Tom lifted his lip and showed the vacancy.
"Well, all right," said Huckleberry, "it's a trade."
Tom enclosed the tick in the percussion-cap box that had lately been the
pinchbug's prison, and the boys separated, each feeling wealthier than
When Tom reached the little isolated frame school-house, he strode in
briskly, with the manner of one who had come with all honest speed. He
hung his hat on a peg and flung himself into his seat with business-like
alacrity. The master, throned on high in his great splint-bottom
arm-chair, was dozing, lulled by the drowsy hum of study. The
interruption roused him.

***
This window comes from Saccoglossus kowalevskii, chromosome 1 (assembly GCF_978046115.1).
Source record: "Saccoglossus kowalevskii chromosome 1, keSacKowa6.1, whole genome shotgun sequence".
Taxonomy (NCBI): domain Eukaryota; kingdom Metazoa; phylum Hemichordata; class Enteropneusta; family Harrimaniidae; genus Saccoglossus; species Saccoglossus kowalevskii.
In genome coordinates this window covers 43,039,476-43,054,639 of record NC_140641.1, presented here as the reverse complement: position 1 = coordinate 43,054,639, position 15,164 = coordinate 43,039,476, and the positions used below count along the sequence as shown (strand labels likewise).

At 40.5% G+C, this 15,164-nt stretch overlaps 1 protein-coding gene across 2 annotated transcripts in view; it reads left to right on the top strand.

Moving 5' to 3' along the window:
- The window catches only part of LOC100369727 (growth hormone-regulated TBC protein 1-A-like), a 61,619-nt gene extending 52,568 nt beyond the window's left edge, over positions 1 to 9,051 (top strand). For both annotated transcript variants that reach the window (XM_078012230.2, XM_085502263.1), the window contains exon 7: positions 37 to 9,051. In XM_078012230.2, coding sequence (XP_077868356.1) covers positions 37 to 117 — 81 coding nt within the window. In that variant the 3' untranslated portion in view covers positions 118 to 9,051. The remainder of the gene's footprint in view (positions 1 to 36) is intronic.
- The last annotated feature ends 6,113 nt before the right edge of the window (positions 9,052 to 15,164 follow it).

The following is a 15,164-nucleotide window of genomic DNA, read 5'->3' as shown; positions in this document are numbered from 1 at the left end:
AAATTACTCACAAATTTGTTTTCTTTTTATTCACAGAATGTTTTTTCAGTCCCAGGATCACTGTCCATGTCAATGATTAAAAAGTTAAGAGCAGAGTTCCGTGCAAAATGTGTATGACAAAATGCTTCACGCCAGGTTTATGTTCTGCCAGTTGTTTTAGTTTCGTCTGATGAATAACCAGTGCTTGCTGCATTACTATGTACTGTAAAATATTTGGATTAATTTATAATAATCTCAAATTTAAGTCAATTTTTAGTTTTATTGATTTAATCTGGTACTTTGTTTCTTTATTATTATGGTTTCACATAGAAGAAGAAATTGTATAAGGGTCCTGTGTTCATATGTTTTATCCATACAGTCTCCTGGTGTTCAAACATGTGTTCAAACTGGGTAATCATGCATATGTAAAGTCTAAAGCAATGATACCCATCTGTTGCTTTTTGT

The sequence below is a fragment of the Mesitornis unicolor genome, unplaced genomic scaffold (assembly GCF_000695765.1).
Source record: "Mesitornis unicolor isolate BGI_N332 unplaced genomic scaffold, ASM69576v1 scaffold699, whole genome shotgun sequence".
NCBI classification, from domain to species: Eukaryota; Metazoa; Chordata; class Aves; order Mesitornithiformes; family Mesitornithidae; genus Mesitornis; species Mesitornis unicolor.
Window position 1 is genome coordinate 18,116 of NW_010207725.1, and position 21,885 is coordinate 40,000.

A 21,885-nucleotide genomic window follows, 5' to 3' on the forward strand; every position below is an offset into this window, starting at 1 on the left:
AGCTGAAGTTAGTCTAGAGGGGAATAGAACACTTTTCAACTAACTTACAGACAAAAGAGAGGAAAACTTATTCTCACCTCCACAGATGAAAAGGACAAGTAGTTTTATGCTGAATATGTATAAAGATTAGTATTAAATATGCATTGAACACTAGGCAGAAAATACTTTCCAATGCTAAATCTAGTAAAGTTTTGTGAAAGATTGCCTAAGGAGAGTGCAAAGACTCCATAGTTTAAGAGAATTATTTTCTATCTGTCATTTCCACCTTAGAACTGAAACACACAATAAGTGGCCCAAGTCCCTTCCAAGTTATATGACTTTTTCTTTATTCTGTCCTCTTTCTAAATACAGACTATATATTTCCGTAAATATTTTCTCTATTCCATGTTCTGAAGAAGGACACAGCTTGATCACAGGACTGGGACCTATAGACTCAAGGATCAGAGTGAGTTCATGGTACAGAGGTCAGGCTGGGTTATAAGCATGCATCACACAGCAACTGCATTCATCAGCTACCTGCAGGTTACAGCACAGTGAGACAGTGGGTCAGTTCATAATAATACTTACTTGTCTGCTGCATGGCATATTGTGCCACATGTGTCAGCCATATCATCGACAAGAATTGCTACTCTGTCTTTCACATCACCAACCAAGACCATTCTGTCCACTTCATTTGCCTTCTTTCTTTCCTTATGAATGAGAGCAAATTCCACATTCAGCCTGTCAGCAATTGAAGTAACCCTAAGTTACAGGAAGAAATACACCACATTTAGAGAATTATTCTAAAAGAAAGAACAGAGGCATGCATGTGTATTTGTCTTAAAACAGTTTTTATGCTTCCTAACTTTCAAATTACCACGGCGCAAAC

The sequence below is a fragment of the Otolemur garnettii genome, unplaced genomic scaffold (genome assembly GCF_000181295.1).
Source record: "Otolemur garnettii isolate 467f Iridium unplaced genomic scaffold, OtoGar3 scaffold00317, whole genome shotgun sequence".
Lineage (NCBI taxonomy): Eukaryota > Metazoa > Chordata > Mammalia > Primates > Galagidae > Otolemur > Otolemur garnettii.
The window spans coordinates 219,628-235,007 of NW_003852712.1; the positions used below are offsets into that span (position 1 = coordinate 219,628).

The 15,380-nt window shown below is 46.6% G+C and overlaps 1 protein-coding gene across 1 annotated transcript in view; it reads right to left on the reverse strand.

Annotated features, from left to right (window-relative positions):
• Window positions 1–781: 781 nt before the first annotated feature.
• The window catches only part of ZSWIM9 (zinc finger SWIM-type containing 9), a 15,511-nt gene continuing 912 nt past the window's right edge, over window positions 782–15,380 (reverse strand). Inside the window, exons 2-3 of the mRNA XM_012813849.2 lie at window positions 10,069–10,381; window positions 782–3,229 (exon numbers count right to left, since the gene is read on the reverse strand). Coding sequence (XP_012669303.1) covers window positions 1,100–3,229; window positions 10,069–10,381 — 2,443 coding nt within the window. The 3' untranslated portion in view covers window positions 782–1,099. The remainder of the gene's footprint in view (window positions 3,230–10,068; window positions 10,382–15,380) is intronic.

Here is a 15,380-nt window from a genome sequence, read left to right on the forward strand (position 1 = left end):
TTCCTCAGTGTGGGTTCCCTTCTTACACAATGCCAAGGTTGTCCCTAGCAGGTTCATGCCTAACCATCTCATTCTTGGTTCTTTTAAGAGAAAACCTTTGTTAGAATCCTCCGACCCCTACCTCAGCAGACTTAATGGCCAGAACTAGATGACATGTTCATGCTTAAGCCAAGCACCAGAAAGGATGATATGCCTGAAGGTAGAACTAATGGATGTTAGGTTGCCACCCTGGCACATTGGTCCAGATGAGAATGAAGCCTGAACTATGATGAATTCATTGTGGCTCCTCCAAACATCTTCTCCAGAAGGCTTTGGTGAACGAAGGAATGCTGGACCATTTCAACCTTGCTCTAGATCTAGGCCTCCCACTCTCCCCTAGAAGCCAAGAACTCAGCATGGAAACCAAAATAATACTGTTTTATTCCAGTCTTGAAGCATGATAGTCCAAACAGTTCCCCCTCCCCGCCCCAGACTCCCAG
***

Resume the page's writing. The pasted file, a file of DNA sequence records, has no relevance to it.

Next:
Tom knew that when his name was pronounced in full, it meant trouble.
"Come up here. Now, sir, why are you late again, as usual?"
Tom was about to take refuge in a lie, when he saw two long tails of
yellow hair hanging down a back that he recognized by the electric
sympathy of love; and by that form was the only vacant place on the
girls' side of the school-house. He instantly said: